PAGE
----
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Invasion of Ukraine Should be Expected

Recent Russian moves along the Ukrainian border imply one thing: invasion. Today's events are the culmination of years of plotting by Putin, and open war in Eastern Europe may be inevitable.


A previous version of this article referred to the capital of Ukraine as "Kiev." The author has updated the article to use the more accurate rendition, "Kyiv."

In recent months, there has been a flood of news stories about Russian troop build-ups on the Ukrainian border. American intelligence in December claimed that the Russian military was preparing for an invasion of Ukraine by early in the new year. The new year is here, and the likelihood of an invasion is becoming a worrisome reality.

A few weeks ago, NATO and American diplomats held high-level negotiations where Russia imposed unreasonable demands that they knew their NATO counterparts would never accept. For example, Russia is demanding a legal guarantee that Ukraine won’t be allowed in NATO and the withdrawal of NATO troops in eastern Europe, effectively taking the alliance back to its pre-1999 state. If the United States were to agree to these demands, they would be giving up the sovereign right of nations to choose their own alliances—something that would be disastrous for democracy all over the world.

When Russia first announced these demands, two theories were postulated to explain their actions. Either, they are playing the strongman game—essentially asking for more than they expect and then dialing it down in the end. Alternatively, they are pushing for outrageous demands they know the West will not accept, all in an attempt to say that they tried their hand at peace.

It appears that Russia is taking the latter strategy. Since the talks began, Russia has not budged on its demands. They have enlarged their military presence on the Ukrainian border and continue to conduct threatening military drills. Last week, after the first round of talks went nowhere, a massive cyberattack was conducted against military and government infrastructure in Ukraine and Poland. Kyiv blames Russia for the attacks, a likely accusation considering the context of the situation. On the same day, the United States received intelligence that Russia was preparing a false flag operation on the Ukrainian border in order to justify an invasion—just as Germany did on the Polish border right before the outbreak of war in 1939.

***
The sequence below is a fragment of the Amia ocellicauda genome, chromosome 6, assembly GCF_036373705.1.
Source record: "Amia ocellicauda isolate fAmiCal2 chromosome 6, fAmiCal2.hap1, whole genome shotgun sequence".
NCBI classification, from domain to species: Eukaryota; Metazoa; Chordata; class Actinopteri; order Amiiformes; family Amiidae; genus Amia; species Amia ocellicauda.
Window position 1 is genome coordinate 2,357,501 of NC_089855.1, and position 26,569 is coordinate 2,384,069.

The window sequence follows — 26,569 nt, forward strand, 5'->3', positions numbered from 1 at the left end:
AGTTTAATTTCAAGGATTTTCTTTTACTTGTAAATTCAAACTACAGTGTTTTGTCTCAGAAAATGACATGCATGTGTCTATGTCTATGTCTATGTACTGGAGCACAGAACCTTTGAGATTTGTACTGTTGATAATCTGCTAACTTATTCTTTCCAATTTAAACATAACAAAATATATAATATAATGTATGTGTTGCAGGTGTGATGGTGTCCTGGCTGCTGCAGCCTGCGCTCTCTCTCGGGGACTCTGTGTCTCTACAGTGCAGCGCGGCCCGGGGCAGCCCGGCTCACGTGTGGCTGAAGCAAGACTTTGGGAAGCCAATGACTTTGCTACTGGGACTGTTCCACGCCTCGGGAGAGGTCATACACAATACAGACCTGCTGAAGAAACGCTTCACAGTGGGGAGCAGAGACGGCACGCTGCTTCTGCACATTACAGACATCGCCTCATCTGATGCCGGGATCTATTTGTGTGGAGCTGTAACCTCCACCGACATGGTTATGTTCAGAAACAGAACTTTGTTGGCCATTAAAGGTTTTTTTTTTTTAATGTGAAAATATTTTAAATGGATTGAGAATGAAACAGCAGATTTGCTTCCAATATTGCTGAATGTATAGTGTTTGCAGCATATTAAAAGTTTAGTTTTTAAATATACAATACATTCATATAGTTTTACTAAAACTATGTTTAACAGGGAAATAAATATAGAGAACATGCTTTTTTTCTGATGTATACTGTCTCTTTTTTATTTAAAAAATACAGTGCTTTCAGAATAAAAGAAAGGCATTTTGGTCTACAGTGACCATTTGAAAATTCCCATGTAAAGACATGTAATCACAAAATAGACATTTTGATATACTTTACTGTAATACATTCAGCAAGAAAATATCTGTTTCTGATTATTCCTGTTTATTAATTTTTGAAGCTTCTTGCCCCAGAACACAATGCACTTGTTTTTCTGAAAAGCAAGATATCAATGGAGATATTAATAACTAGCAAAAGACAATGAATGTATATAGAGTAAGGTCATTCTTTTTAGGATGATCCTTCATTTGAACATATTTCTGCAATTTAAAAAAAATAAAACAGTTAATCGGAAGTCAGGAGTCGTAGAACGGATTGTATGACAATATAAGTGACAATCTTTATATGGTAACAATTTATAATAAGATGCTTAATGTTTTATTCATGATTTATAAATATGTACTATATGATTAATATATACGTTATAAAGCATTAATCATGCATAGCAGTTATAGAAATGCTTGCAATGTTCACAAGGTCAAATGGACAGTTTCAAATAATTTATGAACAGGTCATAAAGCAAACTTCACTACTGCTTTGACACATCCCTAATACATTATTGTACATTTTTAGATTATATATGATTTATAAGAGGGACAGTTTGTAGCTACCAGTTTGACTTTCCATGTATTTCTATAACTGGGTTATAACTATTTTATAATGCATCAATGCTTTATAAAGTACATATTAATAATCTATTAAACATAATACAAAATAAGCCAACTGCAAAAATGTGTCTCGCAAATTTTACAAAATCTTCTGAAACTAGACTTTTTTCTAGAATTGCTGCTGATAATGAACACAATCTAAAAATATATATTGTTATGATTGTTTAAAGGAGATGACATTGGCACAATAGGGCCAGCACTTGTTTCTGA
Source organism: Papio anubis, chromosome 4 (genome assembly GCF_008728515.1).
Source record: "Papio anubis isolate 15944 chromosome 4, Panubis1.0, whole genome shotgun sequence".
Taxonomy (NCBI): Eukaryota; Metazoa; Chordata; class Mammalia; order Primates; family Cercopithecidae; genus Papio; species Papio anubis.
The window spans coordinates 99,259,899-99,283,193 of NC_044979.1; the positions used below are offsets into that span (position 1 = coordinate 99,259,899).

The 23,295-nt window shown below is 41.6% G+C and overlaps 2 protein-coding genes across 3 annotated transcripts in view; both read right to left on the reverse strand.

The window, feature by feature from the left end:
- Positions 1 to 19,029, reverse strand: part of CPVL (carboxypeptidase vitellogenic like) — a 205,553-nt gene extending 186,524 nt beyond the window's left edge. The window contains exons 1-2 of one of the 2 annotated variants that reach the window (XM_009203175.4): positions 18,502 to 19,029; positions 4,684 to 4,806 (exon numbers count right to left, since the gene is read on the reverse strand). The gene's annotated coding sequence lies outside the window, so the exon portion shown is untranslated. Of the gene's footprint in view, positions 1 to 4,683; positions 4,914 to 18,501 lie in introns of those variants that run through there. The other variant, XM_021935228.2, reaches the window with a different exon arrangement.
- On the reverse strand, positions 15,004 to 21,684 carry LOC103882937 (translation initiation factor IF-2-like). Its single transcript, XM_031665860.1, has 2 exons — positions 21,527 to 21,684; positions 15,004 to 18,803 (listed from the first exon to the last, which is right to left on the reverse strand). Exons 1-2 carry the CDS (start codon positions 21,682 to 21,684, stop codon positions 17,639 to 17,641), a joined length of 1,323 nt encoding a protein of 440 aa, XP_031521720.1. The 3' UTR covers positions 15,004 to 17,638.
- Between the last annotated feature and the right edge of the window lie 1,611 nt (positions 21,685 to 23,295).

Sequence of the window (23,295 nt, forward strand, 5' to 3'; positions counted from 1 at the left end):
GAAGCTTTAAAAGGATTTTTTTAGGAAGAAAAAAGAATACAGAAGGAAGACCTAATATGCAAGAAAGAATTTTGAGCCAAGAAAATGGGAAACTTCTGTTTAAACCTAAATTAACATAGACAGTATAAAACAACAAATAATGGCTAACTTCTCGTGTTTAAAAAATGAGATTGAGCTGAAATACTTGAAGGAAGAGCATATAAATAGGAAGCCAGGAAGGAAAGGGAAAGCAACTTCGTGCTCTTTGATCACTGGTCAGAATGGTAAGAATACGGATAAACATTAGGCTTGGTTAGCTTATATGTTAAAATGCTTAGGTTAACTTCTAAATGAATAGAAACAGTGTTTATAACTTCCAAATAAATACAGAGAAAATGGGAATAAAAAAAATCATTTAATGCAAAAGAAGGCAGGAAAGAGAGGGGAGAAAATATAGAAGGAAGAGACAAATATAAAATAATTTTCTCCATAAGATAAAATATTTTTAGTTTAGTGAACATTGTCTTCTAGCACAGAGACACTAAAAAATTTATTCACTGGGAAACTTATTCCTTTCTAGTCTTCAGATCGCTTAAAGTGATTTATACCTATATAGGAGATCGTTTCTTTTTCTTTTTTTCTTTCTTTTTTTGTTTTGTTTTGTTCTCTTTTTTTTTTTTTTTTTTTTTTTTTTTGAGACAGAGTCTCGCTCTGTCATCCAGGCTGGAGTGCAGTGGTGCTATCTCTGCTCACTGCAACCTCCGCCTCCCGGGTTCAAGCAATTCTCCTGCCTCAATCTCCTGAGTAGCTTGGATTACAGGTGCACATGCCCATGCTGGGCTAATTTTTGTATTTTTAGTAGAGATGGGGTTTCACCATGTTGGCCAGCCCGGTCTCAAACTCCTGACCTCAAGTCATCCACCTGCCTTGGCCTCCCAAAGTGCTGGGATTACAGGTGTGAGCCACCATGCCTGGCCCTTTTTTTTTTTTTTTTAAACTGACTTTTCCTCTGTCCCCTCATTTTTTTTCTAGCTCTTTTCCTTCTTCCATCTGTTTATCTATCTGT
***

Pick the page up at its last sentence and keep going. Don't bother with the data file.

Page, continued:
The Russian foreign ministry still claims they have no plan to invade Ukraine. Since the Russian build-up on the border in November, they have denied any hostile action. This is to be expected. It would be foolish of Russia to reveal their intentions directly.

The fear of Russian invasion of Ukraine is not outlandish warmongering; it is simply an acknowledgment of history and Russian strategy in Ukraine. Russia, especially Putin, does not recognize Ukrainian identity as separate from Russian identity. Historically, Russia has always attempted to push further west in order to ensure a strong buffer between western Europe and Moscow. Furthermore, Russia’s annexation of Crimea and military support of a separatist guerrilla insurgency in the Donetsk and Luhansk region of eastern Ukraine in 2014 has demonstrated Moscow’s willingness to challenge Ukraine’s sovereignty with force.

President Joe Biden and Secretary of State Anthony Blinken have responded to the more recent aggression by saying that there will be severe consequences if Russia invades Ukraine. These “severe consequences” include “crippling sanctions” and the continued “material support to Ukraine,” but the Biden administration has stopped short of threatening troops on the ground. This means that Russia can expect to fight Ukraine independently without worrying about American forces in their way, but still facing the threat of American material support.

The truth is, President Vladimir Putin has ruled Russia for 22 years now, and he is getting old. His hold on power has been undermined over the past two years after protests surrounding the arrest and poisoning of opposition candidate Alexei Navalny. Since Putin took power in 2000, his stated foreign policy goal was to ensure a buffer zone between the Russian heartland and NATO. If Putin wants to achieve this longtime foreign policy strategy and prove his strength to the Russian people to ensure his power, invading Ukraine is the logical next step and should be expected within the coming weeks or months.

Caden Umansky is a first year International Studies student in the School of International Service. He is a Staff Writer at the American Agora.

Image from Public Domain.

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